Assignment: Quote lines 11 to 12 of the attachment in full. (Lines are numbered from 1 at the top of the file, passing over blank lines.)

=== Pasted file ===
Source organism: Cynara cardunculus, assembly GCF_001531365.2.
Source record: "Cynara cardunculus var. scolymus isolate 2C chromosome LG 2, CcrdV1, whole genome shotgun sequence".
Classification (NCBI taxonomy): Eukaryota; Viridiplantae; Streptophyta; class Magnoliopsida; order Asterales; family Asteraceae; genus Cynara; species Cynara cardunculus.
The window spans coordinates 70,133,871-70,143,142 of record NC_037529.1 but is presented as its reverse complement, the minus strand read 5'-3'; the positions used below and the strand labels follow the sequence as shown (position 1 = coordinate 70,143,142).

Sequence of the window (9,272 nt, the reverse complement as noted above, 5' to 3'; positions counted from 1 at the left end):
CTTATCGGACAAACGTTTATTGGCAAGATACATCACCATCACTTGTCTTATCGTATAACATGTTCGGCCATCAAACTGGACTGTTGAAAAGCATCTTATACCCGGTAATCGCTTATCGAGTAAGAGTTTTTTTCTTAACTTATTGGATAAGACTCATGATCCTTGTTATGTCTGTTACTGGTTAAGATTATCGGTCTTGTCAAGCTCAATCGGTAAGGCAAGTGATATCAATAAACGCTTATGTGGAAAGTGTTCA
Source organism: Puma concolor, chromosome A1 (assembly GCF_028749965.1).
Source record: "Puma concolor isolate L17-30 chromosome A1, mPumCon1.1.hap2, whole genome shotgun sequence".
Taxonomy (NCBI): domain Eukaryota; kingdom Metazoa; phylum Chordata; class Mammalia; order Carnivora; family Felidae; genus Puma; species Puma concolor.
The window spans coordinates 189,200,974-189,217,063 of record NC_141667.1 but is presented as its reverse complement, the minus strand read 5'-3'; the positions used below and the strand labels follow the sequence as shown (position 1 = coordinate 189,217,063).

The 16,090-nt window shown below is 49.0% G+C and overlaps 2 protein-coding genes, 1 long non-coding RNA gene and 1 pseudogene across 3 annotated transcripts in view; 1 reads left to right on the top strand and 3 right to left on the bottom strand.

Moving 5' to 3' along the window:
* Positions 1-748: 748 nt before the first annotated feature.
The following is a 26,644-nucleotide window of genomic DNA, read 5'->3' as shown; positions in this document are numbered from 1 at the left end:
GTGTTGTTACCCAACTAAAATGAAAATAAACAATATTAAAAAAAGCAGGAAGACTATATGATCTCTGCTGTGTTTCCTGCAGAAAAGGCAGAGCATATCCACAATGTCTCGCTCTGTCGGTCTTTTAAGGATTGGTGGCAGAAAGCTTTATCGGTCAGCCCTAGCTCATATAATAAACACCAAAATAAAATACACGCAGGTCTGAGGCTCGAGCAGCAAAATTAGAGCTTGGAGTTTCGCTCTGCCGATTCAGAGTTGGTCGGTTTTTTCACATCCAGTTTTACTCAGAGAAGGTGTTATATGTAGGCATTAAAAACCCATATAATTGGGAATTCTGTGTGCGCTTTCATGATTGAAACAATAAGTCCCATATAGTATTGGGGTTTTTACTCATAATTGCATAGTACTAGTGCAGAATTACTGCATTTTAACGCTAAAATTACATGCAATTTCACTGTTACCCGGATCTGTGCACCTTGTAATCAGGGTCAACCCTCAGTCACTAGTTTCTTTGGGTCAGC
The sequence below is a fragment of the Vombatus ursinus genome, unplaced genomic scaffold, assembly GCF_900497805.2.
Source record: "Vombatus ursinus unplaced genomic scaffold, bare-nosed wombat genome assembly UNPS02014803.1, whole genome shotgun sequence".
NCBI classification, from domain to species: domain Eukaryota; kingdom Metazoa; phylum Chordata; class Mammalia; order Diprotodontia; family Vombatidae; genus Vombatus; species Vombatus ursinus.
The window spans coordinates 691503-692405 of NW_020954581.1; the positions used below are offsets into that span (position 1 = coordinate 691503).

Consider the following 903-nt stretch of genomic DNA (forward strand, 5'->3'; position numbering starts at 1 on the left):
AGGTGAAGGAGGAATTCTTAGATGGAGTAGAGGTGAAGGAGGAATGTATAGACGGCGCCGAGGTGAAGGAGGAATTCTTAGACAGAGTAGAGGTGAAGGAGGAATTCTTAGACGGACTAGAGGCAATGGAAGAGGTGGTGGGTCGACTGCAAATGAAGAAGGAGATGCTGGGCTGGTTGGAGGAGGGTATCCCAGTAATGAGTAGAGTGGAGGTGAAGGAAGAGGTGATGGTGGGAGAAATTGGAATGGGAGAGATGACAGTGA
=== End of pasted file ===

The 16,090-nt window shown below is 49.0% G+C and overlaps 2 protein-coding genes, 1 long non-coding RNA gene and 1 pseudogene across 3 annotated transcripts in view; 1 reads left to right on the top strand and 3 right to left on the bottom strand.

Moving 5' to 3' along the window: